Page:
In addition to Papa Du, a wisecracking and dissembling ladies' man, there is Bertha, the requisite diva, large in more ways than one (Roz Ryan); Thelma, the ambitious ingénue (Rosalind Brown); and Ma Reed (B. J. Crosby), the aging, acid-tongued showbiz veteran who has seen it all and who has the best line in the show. Asked why she doesn't just get married and be done with the road, she snorts and replies, ''Nobody wants to marry me when I'm drunk, and I sure as hell don't want to marry nobody when I'm sober.''
That's a good example of the show's burlesque, ba-da-bum humor; the backstage repartee, arch insults about money and sex and growing old, would belong in the Catskills of yore if the reigning culture there had been black and not Jewish. It's intermittently funny; more often it's familiar and so grows tiresome.
More disappointing, the plot is never resolved, its nod in the direction of a serious issue remaining only a nod. In sum, two members of the troupe have split without warning, leaving the remaining four to dispute comically over who will take on their parts and leaving the white theater owner (Wally Dunn) threatening to void their contract. We never do find out anything about the absconded performers; nor do we learn whether the troupe gets paid.
There is some tension achieved in Campbell Baird's set design, which splits the stage between a snazzy performing space and the squalid dressing room. But the only real reference to the sinister spirit of exploitation is the theater owner's declaration to his audience that ''we provide the best in colored entertainment.'' Mr. Dunn's line reading puts ''colored'' in implicit quotation marks, just to make sure we don't miss the point.
Perhaps that mere skate across the surface of a provocative subject was more satisfying two decades ago; now it seems chintzy and chicken-hearted. And to those who would say I'm missing the point, that the intention of ''One Mo' Time'' is not provocation but pure entertainment, I'd respond that since the show made its debut (a year after its prototype, ''Ain't Misbehavin' ''), the plethora of revue shows that have followed in its wake (''Sophisticated Ladies,'' ''Smokey Joe's Cafe'' and ''Ain't Nothin' but the Blues,'' to name three) have bleached the form of its novelty and made meaning necessary to a fully satisfying theater experience, not merely gravy.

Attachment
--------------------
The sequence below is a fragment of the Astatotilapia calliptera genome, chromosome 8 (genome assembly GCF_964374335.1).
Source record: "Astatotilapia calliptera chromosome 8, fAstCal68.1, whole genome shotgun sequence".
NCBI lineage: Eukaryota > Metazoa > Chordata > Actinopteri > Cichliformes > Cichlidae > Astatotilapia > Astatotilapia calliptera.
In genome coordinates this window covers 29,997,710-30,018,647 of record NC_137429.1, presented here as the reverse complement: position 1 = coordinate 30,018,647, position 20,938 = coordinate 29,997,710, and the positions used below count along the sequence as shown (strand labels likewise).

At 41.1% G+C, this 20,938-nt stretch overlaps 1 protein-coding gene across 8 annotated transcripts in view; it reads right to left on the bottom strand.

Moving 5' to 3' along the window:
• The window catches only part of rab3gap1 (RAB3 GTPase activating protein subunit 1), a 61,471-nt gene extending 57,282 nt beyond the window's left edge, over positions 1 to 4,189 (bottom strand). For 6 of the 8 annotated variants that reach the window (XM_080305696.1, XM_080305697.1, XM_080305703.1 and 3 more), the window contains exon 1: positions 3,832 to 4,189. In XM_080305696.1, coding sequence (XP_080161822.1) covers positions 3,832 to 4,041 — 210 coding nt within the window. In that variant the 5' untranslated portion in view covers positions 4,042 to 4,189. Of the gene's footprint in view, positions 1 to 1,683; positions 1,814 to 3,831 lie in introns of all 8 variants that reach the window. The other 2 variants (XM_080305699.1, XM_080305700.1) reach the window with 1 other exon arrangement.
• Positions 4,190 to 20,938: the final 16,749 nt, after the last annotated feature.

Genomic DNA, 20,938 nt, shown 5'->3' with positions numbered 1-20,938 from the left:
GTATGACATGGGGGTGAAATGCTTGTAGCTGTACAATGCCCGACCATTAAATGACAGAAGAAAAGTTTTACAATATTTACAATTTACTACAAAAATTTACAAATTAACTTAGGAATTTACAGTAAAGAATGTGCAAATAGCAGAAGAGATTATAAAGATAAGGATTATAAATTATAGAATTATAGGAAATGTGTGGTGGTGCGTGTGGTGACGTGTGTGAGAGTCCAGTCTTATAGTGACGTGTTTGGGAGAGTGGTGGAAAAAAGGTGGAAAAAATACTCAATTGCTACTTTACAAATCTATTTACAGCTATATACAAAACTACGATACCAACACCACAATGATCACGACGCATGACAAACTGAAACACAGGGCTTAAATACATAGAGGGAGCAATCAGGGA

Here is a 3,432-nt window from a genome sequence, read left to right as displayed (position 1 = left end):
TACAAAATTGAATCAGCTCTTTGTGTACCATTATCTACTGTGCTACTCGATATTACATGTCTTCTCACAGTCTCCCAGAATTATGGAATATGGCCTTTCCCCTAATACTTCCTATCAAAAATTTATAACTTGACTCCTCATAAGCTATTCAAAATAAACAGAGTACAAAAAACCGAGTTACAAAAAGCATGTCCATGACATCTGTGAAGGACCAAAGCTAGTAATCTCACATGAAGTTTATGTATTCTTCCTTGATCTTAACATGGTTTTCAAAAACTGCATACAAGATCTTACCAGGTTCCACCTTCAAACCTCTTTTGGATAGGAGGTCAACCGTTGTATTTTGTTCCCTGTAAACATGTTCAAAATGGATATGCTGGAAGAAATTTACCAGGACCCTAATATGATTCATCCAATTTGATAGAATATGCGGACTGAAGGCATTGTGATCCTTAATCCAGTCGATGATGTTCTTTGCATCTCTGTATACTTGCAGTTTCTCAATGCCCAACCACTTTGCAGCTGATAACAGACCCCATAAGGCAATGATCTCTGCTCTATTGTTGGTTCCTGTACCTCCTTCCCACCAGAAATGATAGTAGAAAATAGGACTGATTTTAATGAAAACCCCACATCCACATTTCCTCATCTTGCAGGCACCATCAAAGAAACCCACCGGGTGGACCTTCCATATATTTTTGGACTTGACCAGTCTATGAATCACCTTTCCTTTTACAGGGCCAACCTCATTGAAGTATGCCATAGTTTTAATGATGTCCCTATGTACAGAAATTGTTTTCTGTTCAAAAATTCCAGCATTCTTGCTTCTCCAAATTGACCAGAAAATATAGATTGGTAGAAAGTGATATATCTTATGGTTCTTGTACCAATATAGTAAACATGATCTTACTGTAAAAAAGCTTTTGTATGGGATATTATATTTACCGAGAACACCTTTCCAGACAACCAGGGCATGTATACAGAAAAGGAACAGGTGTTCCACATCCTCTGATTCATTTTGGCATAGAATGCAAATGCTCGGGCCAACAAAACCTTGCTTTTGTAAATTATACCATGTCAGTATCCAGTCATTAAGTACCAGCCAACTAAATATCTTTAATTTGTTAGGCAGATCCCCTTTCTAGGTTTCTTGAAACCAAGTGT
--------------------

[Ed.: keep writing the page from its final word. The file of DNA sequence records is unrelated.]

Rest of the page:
In any case, this ''One Mo' Time'' has the feel of a clone, a replica. Mr. Bagneris remains the flexible pipe cleaner he always was, the embodiment of smoooooooothe. But he is, after all, back where he was 20 years ago.
The generally estimable Ms. Ryan gives a performance that hits all the notes but doesn't feel particularly original or inspired; there isn't much in her overbearing Big Mama that hasn't been effected many, many times before. Particularly disappointing is her version of the bawdy ''Kitchen Man''; it's calculated in its physical and vocal subtlety, I suppose, but the brazen sexual innuendo of the lyrics is so underwrought in her actions that her costume does much of the work.
Ms. Crosby, who has the gift of being able to mug with her whole body, finds the physical comedy in the show better than anyone else, and she also has the most powerful musical solo in the penultimate number, the soulfully belted ''Muddy Water,'' in which she is eventually joined in potent harmony by Ms. Ryan. Ms. Brown, an appealing actor and singer with a fresh and straightforward voice that carries surprising force and elasticity, is the jauntiest and sexiest of the three women in the first act curtain closer, ''Wait Till You See My Baby Do the Charleston,'' the liveliest dance number in Eddie D. Robinson's stylish but not especially exuberant choreography.
These high spots don't disguise the show's overall redundancy, however; for a show that strives for the kind of energy and fun usually described as irresistible, it's telling that it seems longer than the two hours it is, a sign that this ''One Mo' Time'' is one too many.
The celebratory title of this black vaudeville revue, which has graduated to Broadway two decades after a successful Off Broadway run, has some uncomfortable overtones this time around. Despite the many kilowatts of musical energy expended by a talented quartet of singers matched by a red-hot jazz band, there's something a bit creaky and secondhand about this evening at the Longacre. Somehow the joint resolutely fails to jump.